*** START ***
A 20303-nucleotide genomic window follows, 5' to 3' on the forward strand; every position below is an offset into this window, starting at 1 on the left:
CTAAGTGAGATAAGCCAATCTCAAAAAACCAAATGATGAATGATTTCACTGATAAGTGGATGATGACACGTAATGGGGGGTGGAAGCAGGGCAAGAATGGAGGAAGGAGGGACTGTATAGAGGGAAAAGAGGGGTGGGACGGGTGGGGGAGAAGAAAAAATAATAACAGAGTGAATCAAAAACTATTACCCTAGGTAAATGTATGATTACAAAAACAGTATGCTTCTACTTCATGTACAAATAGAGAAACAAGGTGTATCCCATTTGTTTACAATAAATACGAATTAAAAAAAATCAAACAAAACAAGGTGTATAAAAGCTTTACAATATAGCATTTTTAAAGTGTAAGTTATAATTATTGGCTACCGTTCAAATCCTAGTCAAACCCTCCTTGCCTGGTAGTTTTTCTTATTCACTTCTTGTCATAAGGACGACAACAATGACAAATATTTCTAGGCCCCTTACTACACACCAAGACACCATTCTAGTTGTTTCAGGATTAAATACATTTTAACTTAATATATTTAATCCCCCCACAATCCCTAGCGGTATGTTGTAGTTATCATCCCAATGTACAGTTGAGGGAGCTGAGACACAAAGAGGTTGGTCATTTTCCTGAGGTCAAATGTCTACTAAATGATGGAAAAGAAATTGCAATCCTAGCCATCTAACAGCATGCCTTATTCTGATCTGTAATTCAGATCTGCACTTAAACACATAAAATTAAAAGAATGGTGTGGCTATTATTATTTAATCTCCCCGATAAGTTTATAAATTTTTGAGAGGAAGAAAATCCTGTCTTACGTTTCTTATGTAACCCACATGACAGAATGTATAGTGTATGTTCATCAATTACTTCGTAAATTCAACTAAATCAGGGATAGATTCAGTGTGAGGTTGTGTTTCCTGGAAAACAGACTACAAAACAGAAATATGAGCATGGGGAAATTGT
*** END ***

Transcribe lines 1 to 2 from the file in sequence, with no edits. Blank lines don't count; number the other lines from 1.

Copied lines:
A 20303-nucleotide genomic window follows, 5' to 3' on the forward strand; every position below is an offset into this window, starting at 1 on the left:
CTAAGTGAGATAAGCCAATCTCAAAAAACCAAATGATGAATGATTTCACTGATAAGTGGATGATGACACGTAATGGGGGGTGGAAGCAGGGCAAGAATGGAGGAAGGAGGGACTGTATAGAGGGAAAAGAGGGGTGGGACGGGTGGGGGAGAAGAAAAAATAATAACAGAGTGAATCAAAAACTATTACCCTAGGTAAATGTATGATTACAAAAACAGTATGCTTCTACTTCATGTACAAATAGAGAAACAAGGTGTATCCCATTTGTTTACAATAAATACGAATTAAAAAAAATCAAACAAAACAAGGTGTATAAAAGCTTTACAATATAGCATTTTTAAAGTGTAAGTTATAATTATTGGCTACCGTTCAAATCCTAGTCAAACCCTCCTTGCCTGGTAGTTTTTCTTATTCACTTCTTGTCATAAGGACGACAACAATGACAAATATTTCTAGGCCCCTTACTACACACCAAGACACCATTCTAGTTGTTTCAGGATTAAATACATTTTAACTTAATATATTTAATCCCCCCACAATCCCTAGCGGTATGTTGTAGTTATCATCCCAATGTACAGTTGAGGGAGCTGAGACACAAAGAGGTTGGTCATTTTCCTGAGGTCAAATGTCTACTAAATGATGGAAAAGAAATTGCAATCCTAGCCATCTAACAGCATGCCTTATTCTGATCTGTAATTCAGATCTGCACTTAAACACATAAAATTAAAAGAATGGTGTGGCTATTATTATTTAATCTCCCCGATAAGTTTATAAATTTTTGAGAGGAAGAAAATCCTGTCTTACGTTTCTTATGTAACCCACATGACAGAATGTATAGTGTATGTTCATCAATTACTTCGTAAATTCAACTAAATCAGGGATAGATTCAGTGTGAGGTTGTGTTTCCTGGAAAACAGACTACAAAACAGAAATATGAGCATGGGGAAATTGT